Jeroen Domburg Miniaturizes A Mac

His name may not ring a bell, but his handle will — Sprite_tm, a regular to these pages and to Hackaday events around the world. Hailing from The Netherlands by way of Shanghai, Jeroen Domburg dropped by the Hackaday Superconference 2017 to give a talk on a pet project of his: turning a Macintosh into, well, a pet.

You could say this is Jeroen’s second minification of vintage hardware. At last year’s Hackaday Superconference, he brought out the tiniest Game Boy ever made. This incredible hardware and software hack stuffs a complete Game Boy into something you can lose in your pocket. How do you top a miniature version of the most iconic video game system ever made? By creating a miniature version of the most iconic computer ever made, of course.

The tiny object in front of Jeroen in the title image is, in fact, a working Macintosh Plus that he built. Recreating mid-80’s technology using 2017 parts seems like it would be easy, and while it’s obviously easier than breaking the laws of physics to go the other direction, Jeroen faced some serious challenges along the way, which he goes into some detail about in his talk.

Jeroen, aka Sprite_tm, shows off his “disembiggened” Mac Plus at the Hackaday Superconference 2017.

Chief among these was recreating the look and feel of the revolutionary Mac GUI, which required a diminutive display. Shrinking the original 9″ CRT display with its 512 x 342-pixel resolution down to (literally) thumbnail size was no mean feat, and Jeroen details all the design choices that led him to a 320 x 320-pixel smartwatch display. To put the MIPI interface display to work in his build, Jeroen capitalized on some reverse engineering efforts by Mike Harrison, designer of the Hackaday Superconference 2017 badge.

Given Jeroen’s current employment at Espressif, it’s no wonder that he chose the ESP32 as the chip to run his mini-Mac, although as he mentions, the SoC only barely has enough horsepower to do it. With the Mac emulation running on one core and the display scaling running on the other, and with barely enough GPIO to interface the display and the tiny mouse he also built, this mini-Mac really pushes the envelope. To be honest, it would have been great to hear more about the software side of this build, which Jeroen didn’t go into great detail about. To be fair, though, this was a huge project and he only had 30 minutes to talk, and after all, the Superconference is all about the hardware.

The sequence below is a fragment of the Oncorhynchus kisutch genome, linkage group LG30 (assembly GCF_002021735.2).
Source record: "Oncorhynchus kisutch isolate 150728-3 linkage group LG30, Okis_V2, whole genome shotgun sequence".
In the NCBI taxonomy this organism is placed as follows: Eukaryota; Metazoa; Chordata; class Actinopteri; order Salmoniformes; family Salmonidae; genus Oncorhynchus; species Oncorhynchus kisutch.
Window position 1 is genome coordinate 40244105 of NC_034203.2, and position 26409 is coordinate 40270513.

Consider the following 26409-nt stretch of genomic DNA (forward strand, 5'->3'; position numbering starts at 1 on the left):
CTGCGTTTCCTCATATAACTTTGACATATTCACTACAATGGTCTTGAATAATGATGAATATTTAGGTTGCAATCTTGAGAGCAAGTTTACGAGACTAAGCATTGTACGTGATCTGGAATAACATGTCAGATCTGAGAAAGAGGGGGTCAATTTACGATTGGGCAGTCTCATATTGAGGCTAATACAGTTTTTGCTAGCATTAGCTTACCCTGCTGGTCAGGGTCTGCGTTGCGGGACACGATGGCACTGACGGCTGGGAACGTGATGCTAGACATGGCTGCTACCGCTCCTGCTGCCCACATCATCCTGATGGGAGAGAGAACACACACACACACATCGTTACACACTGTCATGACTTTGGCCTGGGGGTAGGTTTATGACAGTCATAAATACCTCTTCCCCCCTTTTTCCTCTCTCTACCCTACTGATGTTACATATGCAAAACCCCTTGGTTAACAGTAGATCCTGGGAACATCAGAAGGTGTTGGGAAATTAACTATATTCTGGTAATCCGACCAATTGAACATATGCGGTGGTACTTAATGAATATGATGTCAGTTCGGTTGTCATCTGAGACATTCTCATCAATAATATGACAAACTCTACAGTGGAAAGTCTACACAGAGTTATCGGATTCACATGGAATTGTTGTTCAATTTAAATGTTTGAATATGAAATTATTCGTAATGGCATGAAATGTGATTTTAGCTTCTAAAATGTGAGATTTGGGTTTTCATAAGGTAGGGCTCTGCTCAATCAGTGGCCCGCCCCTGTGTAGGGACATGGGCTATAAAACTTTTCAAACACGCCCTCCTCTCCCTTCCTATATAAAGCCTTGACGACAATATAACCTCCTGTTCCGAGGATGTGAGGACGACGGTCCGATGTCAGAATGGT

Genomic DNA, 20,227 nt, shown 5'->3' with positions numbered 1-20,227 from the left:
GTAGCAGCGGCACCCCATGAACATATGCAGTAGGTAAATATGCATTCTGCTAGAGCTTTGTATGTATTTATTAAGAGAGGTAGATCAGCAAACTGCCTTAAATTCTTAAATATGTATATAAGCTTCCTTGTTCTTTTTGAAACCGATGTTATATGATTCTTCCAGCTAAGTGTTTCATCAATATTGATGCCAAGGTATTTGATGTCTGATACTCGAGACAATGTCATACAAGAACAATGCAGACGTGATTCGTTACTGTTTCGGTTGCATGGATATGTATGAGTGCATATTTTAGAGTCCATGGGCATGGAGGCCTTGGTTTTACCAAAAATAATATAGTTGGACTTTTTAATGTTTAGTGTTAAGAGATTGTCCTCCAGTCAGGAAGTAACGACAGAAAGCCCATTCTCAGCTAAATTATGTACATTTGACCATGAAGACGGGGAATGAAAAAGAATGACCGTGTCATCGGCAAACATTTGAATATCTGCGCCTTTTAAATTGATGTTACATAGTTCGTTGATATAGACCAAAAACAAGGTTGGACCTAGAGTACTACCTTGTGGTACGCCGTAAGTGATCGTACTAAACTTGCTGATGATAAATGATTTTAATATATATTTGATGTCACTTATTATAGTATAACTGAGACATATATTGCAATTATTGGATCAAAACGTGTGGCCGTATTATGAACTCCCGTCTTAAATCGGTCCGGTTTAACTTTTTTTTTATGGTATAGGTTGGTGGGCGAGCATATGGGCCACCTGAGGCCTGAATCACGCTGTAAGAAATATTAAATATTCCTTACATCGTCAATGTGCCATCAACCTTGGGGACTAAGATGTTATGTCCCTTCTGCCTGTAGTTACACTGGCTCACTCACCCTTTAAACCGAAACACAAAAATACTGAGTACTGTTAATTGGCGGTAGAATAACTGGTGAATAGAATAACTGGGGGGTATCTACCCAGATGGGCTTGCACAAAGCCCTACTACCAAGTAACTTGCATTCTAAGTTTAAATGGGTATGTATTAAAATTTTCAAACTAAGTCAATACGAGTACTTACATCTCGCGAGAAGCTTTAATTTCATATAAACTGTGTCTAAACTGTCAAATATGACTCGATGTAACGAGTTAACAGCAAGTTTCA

[wpvideo Q793DVUE]

We have to give Jeroen props for having the guts to do a live demo on his tiny Mac. With a webcam to watch the proceedings, the Mac booted into the familiar monochrome Finder screen. The display was surprisingly readable and all the classic Mac UI elements, like window opening animations, are there to behold. The look and feel are remarkably Mac-ish, and the reaction from the crowd when Jeroen opened the iconic MacPaint application for a couple of token scribbles, not to mention the gasps at the squadron of flying toasters, was precious.

That Jeroen was able to evoke a palpable nostalgia from the audience was a testament to how well he nailed the look and feel of the original. That he was able to execute all this on a seemingly impossible scale was a real treat to watch, and we can’t wait to see what Sprite_tm brings to Superconference 2018. If there’s a unifying theme to his hacks, we’d have to say it’s “hacking for the joy of it”, so whatever he brings, it’ll be fun.

20 thoughts on “Jeroen Domburg Miniaturizes A Mac